Thursday 27th August was a special day in Bilin, but as the Sun rose over the hills that morning, most of the villagers didn’t even know…
As part of their four-day trip to the Middle East, a group of “The Elders” made a visit to the occupied West Bank village of Bilin, to see how Israel’s Apartheid Wall has stolen the villagers’ land, and to hear how residents are responding to the oppression they face through a campaign of non-violent resistance.
Among the delegation were Archbishop Desmond Tutu and former US President Jimmy Carter, both outspoken critics of the form of apartheid being imposed upon the Palestinians in the occupied territories. Also present were former Brazilian President Fernando Cardoso, Indian “gentle revolutionary” Ela Bhatt, the first female President of Ireland Mary Robinson, and former Director-General of the World Health Organisation Gro Brundtland. They were joined by Jeff Skoll, founding president of eBay and Richard Branson, Virgin multi-millionaire and co-founder of The Elders. Overall, an impressive line-up.
It was a strange sight, to see dozens of blacked-out SUVs disturbing the quiet of a usually peaceful morning in Bilin, but, unlike the Israeli Occupation Forces who come at night to arrest boys from the village, this was one invasion that was extremely welcome.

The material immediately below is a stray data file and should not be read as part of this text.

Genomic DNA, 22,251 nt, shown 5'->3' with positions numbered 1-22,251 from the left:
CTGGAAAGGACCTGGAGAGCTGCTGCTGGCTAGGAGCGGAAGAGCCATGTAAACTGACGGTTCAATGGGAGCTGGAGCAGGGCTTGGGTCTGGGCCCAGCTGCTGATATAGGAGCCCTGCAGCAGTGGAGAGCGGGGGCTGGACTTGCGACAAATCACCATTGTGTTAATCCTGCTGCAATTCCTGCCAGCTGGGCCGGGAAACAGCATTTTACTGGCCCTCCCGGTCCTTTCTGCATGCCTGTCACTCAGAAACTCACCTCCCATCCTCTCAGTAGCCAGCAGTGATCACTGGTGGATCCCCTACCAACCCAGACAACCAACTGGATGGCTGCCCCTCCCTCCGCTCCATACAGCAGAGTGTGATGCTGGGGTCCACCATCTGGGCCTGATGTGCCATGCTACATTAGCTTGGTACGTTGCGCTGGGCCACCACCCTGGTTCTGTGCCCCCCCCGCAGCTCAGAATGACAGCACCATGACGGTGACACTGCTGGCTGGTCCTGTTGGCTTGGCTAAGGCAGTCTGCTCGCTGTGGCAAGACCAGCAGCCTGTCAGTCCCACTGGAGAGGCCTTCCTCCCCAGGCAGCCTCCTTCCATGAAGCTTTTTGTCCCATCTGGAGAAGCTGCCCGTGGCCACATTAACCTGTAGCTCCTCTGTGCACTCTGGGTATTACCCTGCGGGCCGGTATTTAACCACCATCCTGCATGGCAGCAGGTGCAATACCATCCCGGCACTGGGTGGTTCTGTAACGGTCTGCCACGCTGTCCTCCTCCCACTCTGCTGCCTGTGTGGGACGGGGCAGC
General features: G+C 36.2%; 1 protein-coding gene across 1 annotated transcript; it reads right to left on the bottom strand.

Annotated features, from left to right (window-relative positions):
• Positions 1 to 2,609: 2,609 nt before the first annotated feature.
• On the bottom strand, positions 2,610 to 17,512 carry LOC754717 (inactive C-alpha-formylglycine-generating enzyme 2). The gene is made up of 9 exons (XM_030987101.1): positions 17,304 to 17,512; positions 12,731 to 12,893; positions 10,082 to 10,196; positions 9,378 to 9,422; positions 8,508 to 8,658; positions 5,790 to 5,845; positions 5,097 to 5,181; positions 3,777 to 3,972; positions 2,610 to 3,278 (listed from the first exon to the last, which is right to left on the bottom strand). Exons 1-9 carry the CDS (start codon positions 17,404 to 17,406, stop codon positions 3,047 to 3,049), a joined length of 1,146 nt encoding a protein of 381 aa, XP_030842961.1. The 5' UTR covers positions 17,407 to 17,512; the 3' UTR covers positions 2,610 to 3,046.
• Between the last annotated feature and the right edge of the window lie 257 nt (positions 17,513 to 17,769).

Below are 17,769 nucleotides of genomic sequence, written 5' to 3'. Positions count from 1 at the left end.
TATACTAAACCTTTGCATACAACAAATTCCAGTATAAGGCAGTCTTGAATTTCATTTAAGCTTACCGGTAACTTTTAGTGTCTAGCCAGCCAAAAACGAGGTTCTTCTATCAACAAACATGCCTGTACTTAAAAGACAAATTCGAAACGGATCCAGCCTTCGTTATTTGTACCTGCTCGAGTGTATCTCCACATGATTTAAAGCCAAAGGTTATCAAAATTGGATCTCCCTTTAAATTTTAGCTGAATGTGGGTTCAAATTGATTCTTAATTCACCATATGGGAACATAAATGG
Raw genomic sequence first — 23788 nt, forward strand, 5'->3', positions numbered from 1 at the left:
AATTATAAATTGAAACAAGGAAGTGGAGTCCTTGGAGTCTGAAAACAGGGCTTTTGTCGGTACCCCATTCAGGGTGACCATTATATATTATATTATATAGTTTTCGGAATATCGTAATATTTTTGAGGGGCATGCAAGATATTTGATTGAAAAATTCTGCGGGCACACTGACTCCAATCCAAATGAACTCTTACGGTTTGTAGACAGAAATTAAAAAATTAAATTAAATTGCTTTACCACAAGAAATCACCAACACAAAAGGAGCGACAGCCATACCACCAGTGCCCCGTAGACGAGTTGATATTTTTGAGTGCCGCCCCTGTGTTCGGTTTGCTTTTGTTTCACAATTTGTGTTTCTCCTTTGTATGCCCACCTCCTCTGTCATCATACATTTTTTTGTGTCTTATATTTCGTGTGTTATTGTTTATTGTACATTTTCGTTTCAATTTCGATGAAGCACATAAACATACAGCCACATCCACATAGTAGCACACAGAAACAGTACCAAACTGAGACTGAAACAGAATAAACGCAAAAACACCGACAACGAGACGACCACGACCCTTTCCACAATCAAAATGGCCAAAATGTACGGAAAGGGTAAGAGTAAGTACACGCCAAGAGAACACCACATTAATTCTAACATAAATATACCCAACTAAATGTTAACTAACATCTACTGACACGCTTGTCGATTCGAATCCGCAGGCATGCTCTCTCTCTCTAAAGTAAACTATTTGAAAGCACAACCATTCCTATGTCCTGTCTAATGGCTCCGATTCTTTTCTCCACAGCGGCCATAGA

After stopping at the Village Council to pick up selected members of the Bilin Popular Committee, the Elders made their way towards the Wall, the site of Bilin’s weekly non-violent demonstrations. With Israeli soldiers looking on, they laid stones at the grave of Bassem Abu Rahme, the Palestinian man killed at one such demonstration, in April of this year, when he was shot in the chest with a high-velocity tear gas projectile from close range.
At the request of gathered reporters, Desmond Tutu gave an impromptu statement:
“Mahatma Gandhi, as a simple man, led his people to freedom through non-violent methods. Rosa Parks followed in his footsteps, and now the people of Bilin will do the same!”
“We are standing here on Palestinian land,” former US President Jimmy Carter added, “and on the other side of the Wall is also Palestinian land! This occupation must end.”
Next was the short drive back to the Village Council, where the Elders were to have a meeting with members of the local Popular Committee. Security was extremely tight, and only eight people, selected in advance, were allowed to attend. But thanks to my wheelchair and some quick thinking, I managed to enter…
“Is he with the group?” a menacing looking American security guard, complete with dark sunglasses and ear-piece, asked.
“Yes!” I replied enthusiastically. “I am Mohammed’s son,” I added, pointing at Mohammed Khatib, my adopted father in Bilin.
I shook hands with each of the Elders, welcoming them to “our village”, feeling very proud of myself. Desmond Tutu seemed in a particularly jolly mood.
“I am an activist,” I told him, “so I just get tear-gassed every week.”
“Oh really!” he replied, a beaming smile spread across his face, “I’ve heard that a damp cloth over the mouth helps!” “And thank you for having us!” he added, laughing with his trademark joy of life.
When you are getting advice from an Archbishop on how to resist tear-gas attacks, you know you are fighting a moral cause.
The visit of these former world leaders to Bilin was a clear message to the Israeli government, that they are opposed to the continuing oppression of the Palestinian people. Now, it is time for the current world leaders to follow suit.